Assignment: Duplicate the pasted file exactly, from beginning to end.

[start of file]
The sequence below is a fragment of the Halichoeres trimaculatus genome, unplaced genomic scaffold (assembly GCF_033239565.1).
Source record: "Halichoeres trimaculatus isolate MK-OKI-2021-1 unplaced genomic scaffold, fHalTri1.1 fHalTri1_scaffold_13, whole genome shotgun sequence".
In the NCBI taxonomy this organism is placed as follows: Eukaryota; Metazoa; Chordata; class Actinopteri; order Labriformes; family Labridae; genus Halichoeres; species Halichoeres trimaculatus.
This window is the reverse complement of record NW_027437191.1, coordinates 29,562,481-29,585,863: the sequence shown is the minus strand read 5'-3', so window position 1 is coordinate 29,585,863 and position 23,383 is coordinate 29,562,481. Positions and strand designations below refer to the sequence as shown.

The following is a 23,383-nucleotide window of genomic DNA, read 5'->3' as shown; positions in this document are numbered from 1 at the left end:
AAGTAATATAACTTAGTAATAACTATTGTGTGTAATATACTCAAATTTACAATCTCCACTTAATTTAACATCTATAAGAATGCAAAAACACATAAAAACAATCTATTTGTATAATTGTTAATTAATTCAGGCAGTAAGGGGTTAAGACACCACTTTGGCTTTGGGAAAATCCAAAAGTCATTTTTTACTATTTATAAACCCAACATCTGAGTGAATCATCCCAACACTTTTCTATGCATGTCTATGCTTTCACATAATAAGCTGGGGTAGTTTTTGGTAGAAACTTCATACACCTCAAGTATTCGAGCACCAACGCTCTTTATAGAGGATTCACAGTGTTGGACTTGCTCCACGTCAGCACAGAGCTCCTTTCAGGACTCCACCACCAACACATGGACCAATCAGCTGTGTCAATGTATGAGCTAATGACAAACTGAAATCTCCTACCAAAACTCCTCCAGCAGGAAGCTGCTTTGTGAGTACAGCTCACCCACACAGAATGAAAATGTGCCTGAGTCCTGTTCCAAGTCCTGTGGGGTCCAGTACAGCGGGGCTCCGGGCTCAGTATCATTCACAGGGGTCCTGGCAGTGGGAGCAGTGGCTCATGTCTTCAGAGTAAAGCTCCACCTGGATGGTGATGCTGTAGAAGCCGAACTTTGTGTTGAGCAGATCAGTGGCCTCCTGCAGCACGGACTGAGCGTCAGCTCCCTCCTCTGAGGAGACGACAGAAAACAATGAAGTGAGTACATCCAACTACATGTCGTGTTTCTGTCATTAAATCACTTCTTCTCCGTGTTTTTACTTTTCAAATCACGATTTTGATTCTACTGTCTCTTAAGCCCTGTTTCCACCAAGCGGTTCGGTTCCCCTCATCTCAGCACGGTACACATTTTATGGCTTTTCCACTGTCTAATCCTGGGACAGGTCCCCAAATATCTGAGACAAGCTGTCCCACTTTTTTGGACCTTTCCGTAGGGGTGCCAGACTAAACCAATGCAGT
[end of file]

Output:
The sequence below is a fragment of the Halichoeres trimaculatus genome, unplaced genomic scaffold (assembly GCF_033239565.1).
Source record: "Halichoeres trimaculatus isolate MK-OKI-2021-1 unplaced genomic scaffold, fHalTri1.1 fHalTri1_scaffold_13, whole genome shotgun sequence".
In the NCBI taxonomy this organism is placed as follows: Eukaryota; Metazoa; Chordata; class Actinopteri; order Labriformes; family Labridae; genus Halichoeres; species Halichoeres trimaculatus.
This window is the reverse complement of record NW_027437191.1, coordinates 29,562,481-29,585,863: the sequence shown is the minus strand read 5'-3', so window position 1 is coordinate 29,585,863 and position 23,383 is coordinate 29,562,481. Positions and strand designations below refer to the sequence as shown.

The following is a 23,383-nucleotide window of genomic DNA, read 5'->3' as shown; positions in this document are numbered from 1 at the left end:
AAGTAATATAACTTAGTAATAACTATTGTGTGTAATATACTCAAATTTACAATCTCCACTTAATTTAACATCTATAAGAATGCAAAAACACATAAAAACAATCTATTTGTATAATTGTTAATTAATTCAGGCAGTAAGGGGTTAAGACACCACTTTGGCTTTGGGAAAATCCAAAAGTCATTTTTTACTATTTATAAACCCAACATCTGAGTGAATCATCCCAACACTTTTCTATGCATGTCTATGCTTTCACATAATAAGCTGGGGTAGTTTTTGGTAGAAACTTCATACACCTCAAGTATTCGAGCACCAACGCTCTTTATAGAGGATTCACAGTGTTGGACTTGCTCCACGTCAGCACAGAGCTCCTTTCAGGACTCCACCACCAACACATGGACCAATCAGCTGTGTCAATGTATGAGCTAATGACAAACTGAAATCTCCTACCAAAACTCCTCCAGCAGGAAGCTGCTTTGTGAGTACAGCTCACCCACACAGAATGAAAATGTGCCTGAGTCCTGTTCCAAGTCCTGTGGGGTCCAGTACAGCGGGGCTCCGGGCTCAGTATCATTCACAGGGGTCCTGGCAGTGGGAGCAGTGGCTCATGTCTTCAGAGTAAAGCTCCACCTGGATGGTGATGCTGTAGAAGCCGAACTTTGTGTTGAGCAGATCAGTGGCCTCCTGCAGCACGGACTGAGCGTCAGCTCCCTCCTCTGAGGAGACGACAGAAAACAATGAAGTGAGTACATCCAACTACATGTCGTGTTTCTGTCATTAAATCACTTCTTCTCCGTGTTTTTACTTTTCAAATCACGATTTTGATTCTACTGTCTCTTAAGCCCTGTTTCCACCAAGCGGTTCGGTTCCCCTCATCTCAGCACGGTACACATTTTATGGCTTTTCCACTGTCTAATCCTGGGACAGGTCCCCAAATATCTGAGACAAGCTGTCCCACTTTTTTGGACCTTTCCGTAGGGGTGCCAGACTAAACCAATGCAGT